Sperm Donation: A Seedy Enterprise

pornographyIn 2011, Yale sociologist Rene Almeling published Sex Cells: The Medical Market for Eggs and Sperm, a fascinating book that details how sperm and egg banks do business. Of particular interest are the different ways potential sperm and egg donors are marketed to during the recruitment process.

Egg donors are told they are “an angel” and helping someone have the child of their dreams. For women, marketers appeal to one’s altruistic sensibilities. However, when it comes to men and marketing to potential sperm donors, a different strategy is employed. Sperm donors are encouraged to sign-up to share their good genes and demonstrate their virility.

A new article just out in VICE adds to this discussion—evidencing just how much this seedy enterprise relies on smut to make these dreams of childbearing possible.

The practice of sperm donation relies, of course, on masturbatory emissions, and this new article details the extent to which sperm banks go to accommodate the desires of their donors. “This is the Porn You Get at a Sperm Bank” (warning, NSFW: the content is graphic and offensive) leaves nothing to the imagination—and makes it clear that sperm banks go out of their way to enliven the imaginations of their donors.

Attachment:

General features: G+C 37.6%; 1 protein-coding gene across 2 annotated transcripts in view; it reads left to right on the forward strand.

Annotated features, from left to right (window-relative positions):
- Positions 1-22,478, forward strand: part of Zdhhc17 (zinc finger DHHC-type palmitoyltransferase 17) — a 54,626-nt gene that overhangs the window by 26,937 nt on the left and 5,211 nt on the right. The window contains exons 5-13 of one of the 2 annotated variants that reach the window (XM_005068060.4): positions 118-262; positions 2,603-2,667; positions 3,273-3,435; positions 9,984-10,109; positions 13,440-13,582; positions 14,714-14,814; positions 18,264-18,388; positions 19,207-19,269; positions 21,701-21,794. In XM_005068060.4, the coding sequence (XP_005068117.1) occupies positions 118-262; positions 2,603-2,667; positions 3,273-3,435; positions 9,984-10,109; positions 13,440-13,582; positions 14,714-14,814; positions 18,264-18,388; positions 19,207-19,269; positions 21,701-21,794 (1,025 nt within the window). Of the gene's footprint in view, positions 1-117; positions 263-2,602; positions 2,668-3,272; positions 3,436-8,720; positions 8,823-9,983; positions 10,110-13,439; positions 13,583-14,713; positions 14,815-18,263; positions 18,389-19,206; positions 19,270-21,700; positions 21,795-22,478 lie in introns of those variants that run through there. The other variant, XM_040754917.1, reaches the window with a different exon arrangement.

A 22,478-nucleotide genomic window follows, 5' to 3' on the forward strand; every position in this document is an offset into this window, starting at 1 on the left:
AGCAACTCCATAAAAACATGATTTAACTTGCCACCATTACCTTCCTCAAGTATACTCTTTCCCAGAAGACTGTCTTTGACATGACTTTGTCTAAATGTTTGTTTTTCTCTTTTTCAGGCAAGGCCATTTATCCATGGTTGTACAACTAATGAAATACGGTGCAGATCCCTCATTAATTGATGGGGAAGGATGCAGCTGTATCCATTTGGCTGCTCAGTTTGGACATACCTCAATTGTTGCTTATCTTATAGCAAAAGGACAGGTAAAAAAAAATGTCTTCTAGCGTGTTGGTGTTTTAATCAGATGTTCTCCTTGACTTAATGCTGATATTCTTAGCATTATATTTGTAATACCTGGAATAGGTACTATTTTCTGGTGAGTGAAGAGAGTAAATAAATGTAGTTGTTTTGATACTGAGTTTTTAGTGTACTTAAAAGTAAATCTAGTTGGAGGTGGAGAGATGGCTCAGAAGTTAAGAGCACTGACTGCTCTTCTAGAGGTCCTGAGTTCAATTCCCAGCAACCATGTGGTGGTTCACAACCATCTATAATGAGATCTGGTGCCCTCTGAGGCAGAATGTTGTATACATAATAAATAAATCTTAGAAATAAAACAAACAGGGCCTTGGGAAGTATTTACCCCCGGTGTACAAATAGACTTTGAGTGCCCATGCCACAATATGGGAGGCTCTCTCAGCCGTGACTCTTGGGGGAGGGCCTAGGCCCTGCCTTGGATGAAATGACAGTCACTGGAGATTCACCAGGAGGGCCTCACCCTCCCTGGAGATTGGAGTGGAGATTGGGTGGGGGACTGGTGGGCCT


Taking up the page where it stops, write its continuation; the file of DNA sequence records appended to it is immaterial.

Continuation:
Special consultants often weigh the best types of pornography to make available to donors. Careful consideration is given as to who purchases the porn (usually the owners so the employees can’t claim they are being sexually harassed). And an increasingly wide selection to accommodate an ever-growing market of tastes and preferences are on rotation. It’s an elaborate production.

In reading the article, I couldn’t help but consider just how degrading this practice is—both to the donors and to children conceived from such acts. An entire enterprise has been created that relies on another industry—the pornography industry—that is already well known to be exploitative and abusive.

But what’s even more disturbing is that one day a child will grow up. Children like Alana, Stephanie, or Barry who are featured in our documentary film Anonymous Father’s Day. They will learn the circumstances of their conception and want to know more about the practice that brought them into existence. They may even stumble across this article or one like it and learn that part of their conception involves animated Japanese pornography that includes a schoolgirl and an older man.

Is that really a sign of virility? Sounds more like vulgarity than anything else.

Reprinted with permission from the Center for Bioethics and Culture.

Christopher White is the Director of Education and Programs for the Center for Bioethics and Culture.